Iraq Troops Push Into IS-Held Mosul 02/20 09:16
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SOUTH OF MOSUL, Iraq (AP) -- Iraqi Federal Police forces on Monday pushed
into the southern outskirts of Mosul on the second day of a new push to drive
Islamic State militants from the city's western half as the U.S. defense
secretary started a visit to Iraq to discuss the fight against IS.
Backed by aerial support from the U.S.-led international coalition, Iraqi
police and regular army troops launched an offensive on Sunday to retake
western Mosul from IS following a 100-day campaign that pushed the militants
from the eastern half of the city.
Iraqi helicopters were seen firing rockets at the village of Abu Saif early
Monday morning, mainly at a hill that overlooks the city's airport and provides
the militants with a natural defense line on the southern approaches to Mosul.
By noon, the forces entered the village and gained control over much of the
strategic hill as fighting was still raging, according to an Associated Press
reporter embedded with the forces.
Separately, police forces in armored vehicles were moving toward the
sprawling Ghazlani military base on the southwestern outskirts of the city.
Some U.S.-led coalition soldiers in their armored vehicles were also seen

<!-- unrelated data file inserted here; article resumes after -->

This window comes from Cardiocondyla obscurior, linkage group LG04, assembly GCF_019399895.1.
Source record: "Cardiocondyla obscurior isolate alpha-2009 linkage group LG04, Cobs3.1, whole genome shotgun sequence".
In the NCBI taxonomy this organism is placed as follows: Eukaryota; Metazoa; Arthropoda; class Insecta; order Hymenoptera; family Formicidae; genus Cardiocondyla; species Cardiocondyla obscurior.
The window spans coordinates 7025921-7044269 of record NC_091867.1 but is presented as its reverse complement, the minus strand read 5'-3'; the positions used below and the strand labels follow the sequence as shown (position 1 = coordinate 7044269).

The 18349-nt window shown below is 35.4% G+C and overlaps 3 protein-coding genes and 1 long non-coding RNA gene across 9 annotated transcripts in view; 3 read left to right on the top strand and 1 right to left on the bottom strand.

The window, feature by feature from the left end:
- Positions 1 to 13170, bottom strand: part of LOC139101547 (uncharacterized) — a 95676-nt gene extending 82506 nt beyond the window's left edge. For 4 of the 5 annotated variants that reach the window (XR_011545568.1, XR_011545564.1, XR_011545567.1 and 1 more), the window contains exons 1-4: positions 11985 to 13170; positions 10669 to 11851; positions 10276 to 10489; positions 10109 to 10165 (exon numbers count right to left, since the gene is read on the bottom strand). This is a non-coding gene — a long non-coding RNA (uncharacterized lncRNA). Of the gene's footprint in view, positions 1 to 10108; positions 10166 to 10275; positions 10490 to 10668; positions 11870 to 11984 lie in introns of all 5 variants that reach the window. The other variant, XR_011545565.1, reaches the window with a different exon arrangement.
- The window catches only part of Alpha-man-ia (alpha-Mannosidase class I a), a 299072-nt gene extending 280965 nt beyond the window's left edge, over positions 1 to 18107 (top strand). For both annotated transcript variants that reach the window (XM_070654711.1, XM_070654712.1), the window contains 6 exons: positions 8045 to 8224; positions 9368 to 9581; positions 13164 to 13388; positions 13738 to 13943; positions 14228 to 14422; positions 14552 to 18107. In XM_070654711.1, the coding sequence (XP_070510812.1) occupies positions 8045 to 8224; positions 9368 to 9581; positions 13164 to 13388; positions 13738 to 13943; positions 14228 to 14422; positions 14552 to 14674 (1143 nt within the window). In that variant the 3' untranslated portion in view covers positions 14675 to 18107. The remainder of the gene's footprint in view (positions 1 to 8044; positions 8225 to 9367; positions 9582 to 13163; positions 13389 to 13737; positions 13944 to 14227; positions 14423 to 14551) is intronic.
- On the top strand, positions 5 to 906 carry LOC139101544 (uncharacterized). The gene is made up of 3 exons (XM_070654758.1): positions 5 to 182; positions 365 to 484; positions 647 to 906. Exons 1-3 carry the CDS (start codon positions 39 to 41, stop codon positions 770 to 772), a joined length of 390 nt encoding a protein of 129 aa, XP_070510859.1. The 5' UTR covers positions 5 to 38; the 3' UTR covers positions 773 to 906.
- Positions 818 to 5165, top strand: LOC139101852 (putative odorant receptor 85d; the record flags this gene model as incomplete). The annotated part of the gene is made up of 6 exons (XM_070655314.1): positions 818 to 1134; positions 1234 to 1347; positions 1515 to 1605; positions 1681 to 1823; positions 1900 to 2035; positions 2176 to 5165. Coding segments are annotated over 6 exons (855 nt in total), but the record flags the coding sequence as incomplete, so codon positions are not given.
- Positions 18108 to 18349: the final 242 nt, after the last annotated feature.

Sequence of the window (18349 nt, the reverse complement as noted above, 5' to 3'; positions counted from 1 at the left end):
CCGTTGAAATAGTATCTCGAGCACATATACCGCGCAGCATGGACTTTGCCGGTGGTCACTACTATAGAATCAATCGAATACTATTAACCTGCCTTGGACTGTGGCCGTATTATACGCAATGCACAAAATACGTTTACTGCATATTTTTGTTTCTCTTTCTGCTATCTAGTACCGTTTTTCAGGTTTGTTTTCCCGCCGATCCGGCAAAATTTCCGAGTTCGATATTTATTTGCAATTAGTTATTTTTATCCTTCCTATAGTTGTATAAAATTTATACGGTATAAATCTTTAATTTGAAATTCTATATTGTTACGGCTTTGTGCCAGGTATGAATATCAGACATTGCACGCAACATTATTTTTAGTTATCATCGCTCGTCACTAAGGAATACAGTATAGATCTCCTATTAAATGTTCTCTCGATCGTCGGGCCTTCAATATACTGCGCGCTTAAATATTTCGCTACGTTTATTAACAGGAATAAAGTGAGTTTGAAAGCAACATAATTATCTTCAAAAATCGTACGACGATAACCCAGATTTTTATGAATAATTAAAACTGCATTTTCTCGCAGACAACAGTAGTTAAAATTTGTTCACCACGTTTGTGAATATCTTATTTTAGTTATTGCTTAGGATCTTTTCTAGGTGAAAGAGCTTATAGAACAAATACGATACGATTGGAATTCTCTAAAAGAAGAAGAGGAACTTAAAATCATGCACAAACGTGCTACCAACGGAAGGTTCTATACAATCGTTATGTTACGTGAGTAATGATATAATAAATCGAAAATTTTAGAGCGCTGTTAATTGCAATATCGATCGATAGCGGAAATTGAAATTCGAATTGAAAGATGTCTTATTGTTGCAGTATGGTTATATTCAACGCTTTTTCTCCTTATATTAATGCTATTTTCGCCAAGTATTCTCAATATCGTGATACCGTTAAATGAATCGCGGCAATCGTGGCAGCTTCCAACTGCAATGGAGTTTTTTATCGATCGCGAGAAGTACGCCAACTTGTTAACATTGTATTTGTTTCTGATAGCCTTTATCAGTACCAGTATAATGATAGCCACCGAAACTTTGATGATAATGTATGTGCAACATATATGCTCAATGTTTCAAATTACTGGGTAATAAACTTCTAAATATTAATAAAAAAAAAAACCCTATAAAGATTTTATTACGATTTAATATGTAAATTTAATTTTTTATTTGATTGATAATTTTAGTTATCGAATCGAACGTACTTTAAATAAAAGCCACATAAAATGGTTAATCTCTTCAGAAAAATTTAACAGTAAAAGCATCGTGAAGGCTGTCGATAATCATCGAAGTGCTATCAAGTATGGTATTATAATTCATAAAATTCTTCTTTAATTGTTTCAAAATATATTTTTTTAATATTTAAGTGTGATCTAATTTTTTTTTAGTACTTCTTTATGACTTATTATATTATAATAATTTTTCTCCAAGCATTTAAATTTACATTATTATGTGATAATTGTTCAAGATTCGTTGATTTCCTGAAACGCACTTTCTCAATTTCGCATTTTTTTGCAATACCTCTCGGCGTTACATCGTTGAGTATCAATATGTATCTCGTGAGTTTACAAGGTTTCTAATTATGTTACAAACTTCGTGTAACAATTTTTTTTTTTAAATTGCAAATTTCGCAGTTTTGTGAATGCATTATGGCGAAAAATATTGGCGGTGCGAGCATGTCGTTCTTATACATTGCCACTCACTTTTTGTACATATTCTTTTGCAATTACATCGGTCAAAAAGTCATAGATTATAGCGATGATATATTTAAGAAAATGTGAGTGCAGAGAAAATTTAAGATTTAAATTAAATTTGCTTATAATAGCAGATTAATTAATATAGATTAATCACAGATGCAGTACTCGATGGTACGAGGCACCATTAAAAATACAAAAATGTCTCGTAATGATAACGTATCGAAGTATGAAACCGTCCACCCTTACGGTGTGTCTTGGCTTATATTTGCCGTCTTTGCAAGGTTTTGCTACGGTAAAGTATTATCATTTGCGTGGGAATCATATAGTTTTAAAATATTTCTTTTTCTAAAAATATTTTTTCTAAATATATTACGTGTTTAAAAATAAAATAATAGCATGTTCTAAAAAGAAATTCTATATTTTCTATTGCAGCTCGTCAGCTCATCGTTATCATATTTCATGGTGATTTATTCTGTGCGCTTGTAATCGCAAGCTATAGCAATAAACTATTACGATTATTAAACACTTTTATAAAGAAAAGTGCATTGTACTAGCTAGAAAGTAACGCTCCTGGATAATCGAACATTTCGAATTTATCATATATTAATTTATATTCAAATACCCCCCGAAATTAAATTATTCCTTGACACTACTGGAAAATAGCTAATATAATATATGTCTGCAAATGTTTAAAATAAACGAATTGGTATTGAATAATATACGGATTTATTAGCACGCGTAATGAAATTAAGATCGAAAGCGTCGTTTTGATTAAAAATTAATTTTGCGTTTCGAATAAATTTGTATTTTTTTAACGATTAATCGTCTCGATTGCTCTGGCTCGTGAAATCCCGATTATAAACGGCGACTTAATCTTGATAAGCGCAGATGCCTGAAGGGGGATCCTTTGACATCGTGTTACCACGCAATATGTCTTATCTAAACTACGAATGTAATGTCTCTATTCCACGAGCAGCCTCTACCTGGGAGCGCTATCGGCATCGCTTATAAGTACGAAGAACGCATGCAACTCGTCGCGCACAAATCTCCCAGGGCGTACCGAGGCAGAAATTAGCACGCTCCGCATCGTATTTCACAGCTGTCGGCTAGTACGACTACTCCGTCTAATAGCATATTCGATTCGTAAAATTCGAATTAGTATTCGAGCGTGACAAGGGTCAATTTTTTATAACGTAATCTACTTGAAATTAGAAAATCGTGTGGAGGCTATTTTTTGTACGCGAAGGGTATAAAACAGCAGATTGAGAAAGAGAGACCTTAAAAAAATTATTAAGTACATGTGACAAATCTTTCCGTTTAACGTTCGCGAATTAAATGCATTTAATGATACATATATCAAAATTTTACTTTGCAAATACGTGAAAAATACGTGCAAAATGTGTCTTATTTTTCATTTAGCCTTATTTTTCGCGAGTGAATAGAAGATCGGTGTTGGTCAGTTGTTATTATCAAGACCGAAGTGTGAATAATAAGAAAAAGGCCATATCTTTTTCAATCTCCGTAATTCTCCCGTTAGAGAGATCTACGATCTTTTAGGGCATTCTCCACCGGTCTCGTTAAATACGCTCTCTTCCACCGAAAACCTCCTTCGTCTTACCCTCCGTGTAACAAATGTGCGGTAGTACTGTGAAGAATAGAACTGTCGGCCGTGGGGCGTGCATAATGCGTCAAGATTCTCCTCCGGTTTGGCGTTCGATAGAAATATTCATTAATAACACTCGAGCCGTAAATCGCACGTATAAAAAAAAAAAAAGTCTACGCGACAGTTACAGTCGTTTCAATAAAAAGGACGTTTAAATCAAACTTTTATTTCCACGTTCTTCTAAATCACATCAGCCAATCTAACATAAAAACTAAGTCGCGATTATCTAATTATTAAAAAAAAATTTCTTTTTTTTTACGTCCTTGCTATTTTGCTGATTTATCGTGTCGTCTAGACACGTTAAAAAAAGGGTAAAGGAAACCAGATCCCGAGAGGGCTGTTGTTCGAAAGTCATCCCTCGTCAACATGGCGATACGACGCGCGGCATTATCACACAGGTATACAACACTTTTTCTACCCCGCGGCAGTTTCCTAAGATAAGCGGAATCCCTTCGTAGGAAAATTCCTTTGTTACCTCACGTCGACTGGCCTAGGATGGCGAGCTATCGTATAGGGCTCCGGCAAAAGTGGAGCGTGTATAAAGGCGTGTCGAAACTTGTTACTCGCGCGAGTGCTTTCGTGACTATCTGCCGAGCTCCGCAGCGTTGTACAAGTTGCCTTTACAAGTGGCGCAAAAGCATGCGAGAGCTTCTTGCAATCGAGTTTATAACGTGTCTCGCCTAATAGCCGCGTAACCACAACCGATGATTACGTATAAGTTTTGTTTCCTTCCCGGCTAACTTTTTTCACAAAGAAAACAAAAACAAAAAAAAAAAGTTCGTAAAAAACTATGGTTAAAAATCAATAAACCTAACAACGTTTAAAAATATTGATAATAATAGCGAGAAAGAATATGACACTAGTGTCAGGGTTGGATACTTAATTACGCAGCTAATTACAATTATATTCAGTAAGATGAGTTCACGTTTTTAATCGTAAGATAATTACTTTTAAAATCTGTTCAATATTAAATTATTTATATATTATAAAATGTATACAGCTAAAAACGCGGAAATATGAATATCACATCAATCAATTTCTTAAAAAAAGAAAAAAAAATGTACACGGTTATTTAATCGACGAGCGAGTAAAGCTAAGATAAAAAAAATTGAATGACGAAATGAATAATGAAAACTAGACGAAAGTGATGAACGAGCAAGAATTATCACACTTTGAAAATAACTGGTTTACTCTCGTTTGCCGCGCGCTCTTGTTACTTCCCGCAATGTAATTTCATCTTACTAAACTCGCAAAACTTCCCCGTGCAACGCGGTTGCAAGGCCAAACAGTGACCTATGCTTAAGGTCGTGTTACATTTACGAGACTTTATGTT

advancing toward Abu Saif village along with the police. On Sunday, U.S.
Defense Secretary Jim Mattis, said while in the United Arab Emirates' capital,
Abu Dhabi, that U.S. troops "are very close to it, if not already engaged in
Mattis declined to go into further detail, saying he owed "confidentiality"
to the troops.
Under President Donald Trump's deadline, Mattis has just a week to prepare a
strategy to accelerate the fight and defeat IS. And any plan is likely to
depend on U.S. and coalition troops working with and through the local forces
in both Iraq and Syria.
"We're going to make certain that we've got good situational awareness of
what we face as we work together and fight alongside each other," Mattis said.
His key goal during the visit to Baghdad is to discuss the military
operations with political leaders and commanders on the ground, including his
top commander in Iraq, Lt. Gen. Stephen Townsend.
The U.S.-led coalition has been providing close air support throughout the
four-month-old Mosul offensive, while U.S. special operations forces are
embedded with some Iraqi units and thousands of American soldiers are in Iraq
to provide logistical and other support.
There are more than 5,100 U.S. forces in Iraq, and about 500 in Syria.
Mosul, Iraq's second-largest city and the last IS urban stronghold in the
country, fell into the hands of the extremists in the summer of 2014, when the
group captured large swaths of northern and western Iraq.